"Imagine what it means to live with a place in your head, and that place having so much meaning that it maps your lifelong work. Arguably, Wilson knew something that's true for us all: where we are born, where we live or have traveled, and where we have good or painful memories never leaves us. These places and experiences inspire the stories we write. The Hill District sets the tone, theme, and sound for nine of Wilson's ten plays. What place has captured your imagination as the Hill captured Wilson?"

With these words, Dr. Tameka Cage Conley, kicked off the first of six free weekly youth playwriting workshops offered by the August Wilson Education Project, this past Saturday.  In the first hour, she led students in writing about place after reading sections from select Wilsonian plays (Gem of the Ocean, Jitney, The Piano Lesson, and Seven Guitars) that demonstrate his awareness of place.  Students then imagined their "place" captured on stage. They explored theatre devices utilized by Wilson to consider the various ways a playwright can capture "place," which has a double meaning: both location and the "place" of the heart.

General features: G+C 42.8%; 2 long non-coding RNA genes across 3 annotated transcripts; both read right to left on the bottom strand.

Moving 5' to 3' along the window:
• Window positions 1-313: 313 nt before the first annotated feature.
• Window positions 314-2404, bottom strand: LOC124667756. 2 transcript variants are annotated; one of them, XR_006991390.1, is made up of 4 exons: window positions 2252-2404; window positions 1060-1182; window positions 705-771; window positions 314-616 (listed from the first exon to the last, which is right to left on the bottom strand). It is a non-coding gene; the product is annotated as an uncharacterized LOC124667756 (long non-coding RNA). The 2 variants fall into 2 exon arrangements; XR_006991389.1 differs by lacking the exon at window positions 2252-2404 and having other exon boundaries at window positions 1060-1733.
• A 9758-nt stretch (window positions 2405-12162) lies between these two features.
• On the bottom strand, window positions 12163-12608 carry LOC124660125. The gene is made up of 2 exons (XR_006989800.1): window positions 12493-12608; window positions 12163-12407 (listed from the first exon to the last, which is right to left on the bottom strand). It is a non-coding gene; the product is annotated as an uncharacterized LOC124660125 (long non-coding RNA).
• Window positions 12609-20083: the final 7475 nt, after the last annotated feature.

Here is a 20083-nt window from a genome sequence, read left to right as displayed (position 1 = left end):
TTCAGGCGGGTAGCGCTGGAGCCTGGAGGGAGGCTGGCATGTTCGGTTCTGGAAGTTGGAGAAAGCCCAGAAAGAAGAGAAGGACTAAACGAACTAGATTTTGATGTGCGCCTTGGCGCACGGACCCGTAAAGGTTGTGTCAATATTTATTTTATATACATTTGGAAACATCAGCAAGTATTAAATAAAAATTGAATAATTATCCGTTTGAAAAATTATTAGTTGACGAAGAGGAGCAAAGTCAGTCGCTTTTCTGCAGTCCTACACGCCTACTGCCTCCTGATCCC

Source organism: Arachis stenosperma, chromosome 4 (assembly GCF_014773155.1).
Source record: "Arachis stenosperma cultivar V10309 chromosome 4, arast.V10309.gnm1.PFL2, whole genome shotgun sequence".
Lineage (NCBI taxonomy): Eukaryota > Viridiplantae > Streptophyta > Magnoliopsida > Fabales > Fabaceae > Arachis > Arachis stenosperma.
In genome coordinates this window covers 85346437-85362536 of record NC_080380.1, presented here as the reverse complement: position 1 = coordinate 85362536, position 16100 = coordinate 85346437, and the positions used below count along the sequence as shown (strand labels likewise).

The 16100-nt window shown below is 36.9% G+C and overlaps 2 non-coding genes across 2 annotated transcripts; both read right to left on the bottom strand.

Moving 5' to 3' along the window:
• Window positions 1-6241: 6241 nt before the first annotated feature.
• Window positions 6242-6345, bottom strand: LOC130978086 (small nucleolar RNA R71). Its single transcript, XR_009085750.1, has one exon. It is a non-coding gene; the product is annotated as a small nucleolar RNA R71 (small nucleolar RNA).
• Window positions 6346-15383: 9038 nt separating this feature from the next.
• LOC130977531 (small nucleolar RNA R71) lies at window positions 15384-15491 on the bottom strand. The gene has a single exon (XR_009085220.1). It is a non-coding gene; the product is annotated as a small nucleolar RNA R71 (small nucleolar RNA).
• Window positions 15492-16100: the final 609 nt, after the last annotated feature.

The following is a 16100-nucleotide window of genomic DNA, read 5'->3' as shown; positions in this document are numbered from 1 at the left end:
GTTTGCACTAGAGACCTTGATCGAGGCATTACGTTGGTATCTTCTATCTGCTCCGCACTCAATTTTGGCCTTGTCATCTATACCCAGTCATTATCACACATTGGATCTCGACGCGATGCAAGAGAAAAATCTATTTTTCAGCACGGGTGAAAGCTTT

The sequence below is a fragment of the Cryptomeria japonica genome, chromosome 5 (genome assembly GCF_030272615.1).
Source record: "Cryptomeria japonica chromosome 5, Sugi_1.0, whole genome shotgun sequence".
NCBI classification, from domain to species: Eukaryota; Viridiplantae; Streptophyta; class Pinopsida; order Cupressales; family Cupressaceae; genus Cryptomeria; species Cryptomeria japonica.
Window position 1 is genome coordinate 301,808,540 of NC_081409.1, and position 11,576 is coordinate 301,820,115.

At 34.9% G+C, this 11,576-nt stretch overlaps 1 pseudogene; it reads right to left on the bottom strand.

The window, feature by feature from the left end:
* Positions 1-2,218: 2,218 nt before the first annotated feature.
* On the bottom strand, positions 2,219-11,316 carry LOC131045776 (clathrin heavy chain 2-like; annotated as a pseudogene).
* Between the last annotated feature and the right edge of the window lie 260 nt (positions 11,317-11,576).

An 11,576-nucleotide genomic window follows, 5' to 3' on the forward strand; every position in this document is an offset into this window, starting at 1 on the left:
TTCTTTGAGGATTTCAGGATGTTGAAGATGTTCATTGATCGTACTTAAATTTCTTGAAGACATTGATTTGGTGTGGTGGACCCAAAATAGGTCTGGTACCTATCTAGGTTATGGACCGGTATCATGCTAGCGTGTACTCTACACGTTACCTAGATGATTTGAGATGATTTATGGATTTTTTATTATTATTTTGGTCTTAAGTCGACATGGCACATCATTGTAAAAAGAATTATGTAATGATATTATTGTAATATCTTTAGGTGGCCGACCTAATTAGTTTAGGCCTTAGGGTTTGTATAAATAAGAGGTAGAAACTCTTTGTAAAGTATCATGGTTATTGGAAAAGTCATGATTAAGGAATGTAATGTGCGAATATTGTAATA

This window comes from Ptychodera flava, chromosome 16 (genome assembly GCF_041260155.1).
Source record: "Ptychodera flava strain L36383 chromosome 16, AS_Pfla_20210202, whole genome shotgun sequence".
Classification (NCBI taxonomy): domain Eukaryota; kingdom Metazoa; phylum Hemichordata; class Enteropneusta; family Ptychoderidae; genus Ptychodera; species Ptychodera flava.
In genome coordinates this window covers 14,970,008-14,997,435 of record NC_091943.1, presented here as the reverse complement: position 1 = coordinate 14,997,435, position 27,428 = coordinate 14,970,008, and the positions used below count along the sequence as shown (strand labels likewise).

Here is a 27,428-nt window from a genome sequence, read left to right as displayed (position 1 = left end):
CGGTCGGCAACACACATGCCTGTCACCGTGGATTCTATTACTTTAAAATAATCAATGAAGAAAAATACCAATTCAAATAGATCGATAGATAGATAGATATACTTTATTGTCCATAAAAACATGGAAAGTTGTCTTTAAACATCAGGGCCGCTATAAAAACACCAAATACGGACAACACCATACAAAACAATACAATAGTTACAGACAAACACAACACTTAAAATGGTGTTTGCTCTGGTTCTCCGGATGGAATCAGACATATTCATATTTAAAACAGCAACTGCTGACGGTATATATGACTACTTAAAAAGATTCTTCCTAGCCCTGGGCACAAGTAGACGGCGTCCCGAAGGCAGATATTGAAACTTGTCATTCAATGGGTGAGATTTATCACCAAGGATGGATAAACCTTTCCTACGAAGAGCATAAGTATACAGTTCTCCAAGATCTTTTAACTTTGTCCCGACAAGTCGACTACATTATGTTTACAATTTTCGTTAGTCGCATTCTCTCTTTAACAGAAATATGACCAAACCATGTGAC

In the second hour of the workshop, Charlene Foggie Barnett (pictured above) talked with students about her life growing up on The Hill and helped students to claim their stories.  Ms. Barnett is a Hill District native, one of the stars of the celebrated play, Women of the Hill, and the Archive Assistant & Oral History Coordinator for the Carnegie Museum of Natural History's Teenie Harris Archive.